Dr. Rodolfo Milito is with Starflow Networks Inc. This work was performed when he was with Cisco Systems Inc.

OPTIMAL ENERGY MANAGEMENT AMID UNCERTAIN SUPPLY AND DEMAND - Advances in Engineering
Figure 1: A schematic representation of the framework depicting the weather forecast system, solar generation model, demand model, pricing scheme, battery model, and the optimization framework

About the author

Chaitanya Poolla works as a software engineer/data scientist at Intel Corporation on problems related to computer performance and power. He received a B.Tech (Honors) degree in Aerospace Engineering from the Indian Institute of Technology – Kharagpur in 2011, and MS and PhD degrees in Electrical and Computer Engineering from Carnegie Mellon University in December 2016.

He has contributed to more than ten scientific publications in internationally recognized journals and conferences, and is a recipient of a NASA honor award, BOEING fellowships, IIT silver medal for best graduating student in Aerospace engineering, and gold & silver medals in Indian national mathematics Olympiads.

He is interested in topics such as machine learning, optimization, design of experiments, statistical inference, decision sciences, dynamics, optimal & adaptive control. His work is primarily concerned with addressing challenges faced by the computing, energy, and transportation industries. In addition to his academic and professional activity, he is interested in philosophy (ontology and epistemology), science, and metaphysics.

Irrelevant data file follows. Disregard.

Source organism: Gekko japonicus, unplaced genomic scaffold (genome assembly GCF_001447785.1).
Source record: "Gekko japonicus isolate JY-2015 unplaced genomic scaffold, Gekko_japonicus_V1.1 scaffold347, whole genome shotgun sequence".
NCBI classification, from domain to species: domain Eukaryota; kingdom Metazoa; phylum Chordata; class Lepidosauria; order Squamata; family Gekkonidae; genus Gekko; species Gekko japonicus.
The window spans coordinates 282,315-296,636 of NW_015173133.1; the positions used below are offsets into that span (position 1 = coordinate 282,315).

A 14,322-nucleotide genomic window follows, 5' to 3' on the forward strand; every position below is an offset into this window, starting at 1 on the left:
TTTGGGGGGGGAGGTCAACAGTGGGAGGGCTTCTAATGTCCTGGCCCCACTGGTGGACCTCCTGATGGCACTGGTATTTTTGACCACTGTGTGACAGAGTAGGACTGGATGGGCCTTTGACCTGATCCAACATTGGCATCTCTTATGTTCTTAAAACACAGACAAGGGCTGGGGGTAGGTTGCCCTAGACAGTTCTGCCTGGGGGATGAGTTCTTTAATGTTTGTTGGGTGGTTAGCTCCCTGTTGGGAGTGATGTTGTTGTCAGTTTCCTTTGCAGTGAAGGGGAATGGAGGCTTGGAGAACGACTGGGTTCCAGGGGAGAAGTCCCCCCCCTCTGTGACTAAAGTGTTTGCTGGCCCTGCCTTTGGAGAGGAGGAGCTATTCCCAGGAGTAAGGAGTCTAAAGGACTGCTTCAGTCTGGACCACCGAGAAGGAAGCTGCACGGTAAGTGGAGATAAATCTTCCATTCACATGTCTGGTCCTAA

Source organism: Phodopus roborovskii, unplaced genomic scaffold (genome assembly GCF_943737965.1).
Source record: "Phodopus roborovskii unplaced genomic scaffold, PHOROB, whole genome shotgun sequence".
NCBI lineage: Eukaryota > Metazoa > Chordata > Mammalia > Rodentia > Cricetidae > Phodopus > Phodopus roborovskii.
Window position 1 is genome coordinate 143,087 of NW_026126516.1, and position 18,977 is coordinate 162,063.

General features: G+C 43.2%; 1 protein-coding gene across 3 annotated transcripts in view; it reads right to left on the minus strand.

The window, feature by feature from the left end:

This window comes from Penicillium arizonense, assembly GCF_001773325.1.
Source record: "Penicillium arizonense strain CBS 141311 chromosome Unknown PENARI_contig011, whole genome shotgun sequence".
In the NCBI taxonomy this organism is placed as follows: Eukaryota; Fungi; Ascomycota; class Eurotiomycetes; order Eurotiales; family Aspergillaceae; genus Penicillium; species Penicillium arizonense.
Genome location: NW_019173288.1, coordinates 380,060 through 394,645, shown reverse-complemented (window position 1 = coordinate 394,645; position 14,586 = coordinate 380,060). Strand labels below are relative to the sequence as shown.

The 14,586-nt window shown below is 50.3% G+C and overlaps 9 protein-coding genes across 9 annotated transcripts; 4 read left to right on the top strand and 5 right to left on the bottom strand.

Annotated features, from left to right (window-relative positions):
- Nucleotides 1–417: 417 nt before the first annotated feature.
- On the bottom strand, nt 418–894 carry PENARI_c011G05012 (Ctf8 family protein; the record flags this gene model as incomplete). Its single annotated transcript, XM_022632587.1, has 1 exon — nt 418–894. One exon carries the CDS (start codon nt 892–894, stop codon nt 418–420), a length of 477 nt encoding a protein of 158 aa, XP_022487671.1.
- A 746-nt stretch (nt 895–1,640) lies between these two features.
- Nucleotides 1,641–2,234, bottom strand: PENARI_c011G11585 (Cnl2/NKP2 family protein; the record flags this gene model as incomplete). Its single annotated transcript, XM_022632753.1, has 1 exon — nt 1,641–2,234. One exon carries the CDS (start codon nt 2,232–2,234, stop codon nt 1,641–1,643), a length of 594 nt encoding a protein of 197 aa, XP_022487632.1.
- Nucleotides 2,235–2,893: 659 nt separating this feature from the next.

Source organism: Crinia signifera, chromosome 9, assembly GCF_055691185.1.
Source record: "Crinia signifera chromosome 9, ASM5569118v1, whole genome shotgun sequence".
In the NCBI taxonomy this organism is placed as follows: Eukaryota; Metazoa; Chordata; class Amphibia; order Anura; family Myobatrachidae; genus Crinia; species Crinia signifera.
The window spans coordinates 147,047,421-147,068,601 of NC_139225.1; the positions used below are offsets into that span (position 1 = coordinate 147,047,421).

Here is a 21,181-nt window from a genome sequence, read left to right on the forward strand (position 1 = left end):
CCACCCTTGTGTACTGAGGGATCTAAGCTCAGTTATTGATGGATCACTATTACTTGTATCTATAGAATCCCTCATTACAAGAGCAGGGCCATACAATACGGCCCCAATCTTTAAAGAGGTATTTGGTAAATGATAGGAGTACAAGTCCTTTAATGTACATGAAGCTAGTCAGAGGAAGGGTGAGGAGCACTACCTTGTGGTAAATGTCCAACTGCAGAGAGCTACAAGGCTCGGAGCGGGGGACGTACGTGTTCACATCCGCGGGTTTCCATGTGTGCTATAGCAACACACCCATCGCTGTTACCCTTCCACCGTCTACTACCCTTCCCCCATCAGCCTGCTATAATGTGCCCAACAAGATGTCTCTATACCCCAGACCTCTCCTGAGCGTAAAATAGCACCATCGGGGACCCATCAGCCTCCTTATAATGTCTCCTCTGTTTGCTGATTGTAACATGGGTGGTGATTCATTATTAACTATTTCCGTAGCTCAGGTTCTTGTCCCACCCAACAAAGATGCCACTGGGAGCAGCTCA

About the author

Rodolfo Milito got his PhD in EE (Stochastic Control Systems) from the University of Illinois at Urbana-Champaign (UIUC), where he acquired a solid background in stochastic systems, statistical analysis, and learning systems. Following graduation, he joined Bell Laboratories in 1985, and AT&T Labs after the 1996 Lucent spin-off. He worked on mathematical model and performance characterization of networks, and algorithms to improve their performance (load distribution, routing, resource sharing, overload control). In 1999 he moved to the Silicon Valley to join the startup XStream Logic, and later cofounded Consentry Networks (focused on malware detection).

Rodolfo joined Cisco in February 2008 and left it in June 2017 to join Starflow Networks/Clevernet. At Cisco he contributed to IoT (Smart Cities, Precision Agriculture, Healthcare, Connected Conservation), did pioneering work on Big Data & Analytics, and “Fog Computing”, the distributed compute, storage, and networking architecture that extends from the edge to the Cloud.

Rodolfo has published extensively https://scholar.google.com/citations?user=WnHiD3gAAAJ&hl=en, and holds 12 US patents. The paper he presented at SIGCOMM in 2012 (“Fog Computing and its Role in IoT” has been cited over 3500 times.

References

[1] Dudley, Bob. BP statistical review of world energy. BP Statistical Review, London, UK, June (2019): 2019.

[2] IEA (2019), Tracking Power, IEA, Paris https://www.iea.org/reports/tracking-power-2019

Go To IEA, Paris

[3] Chaitanya Poolla, Abraham K. Ishihara, Rodolfo Milito. Designing near-optimal policies for energy management in a stochastic environment. Applied Energy, volume 242 (2019) page 1725–1737.

Go To Applied Energy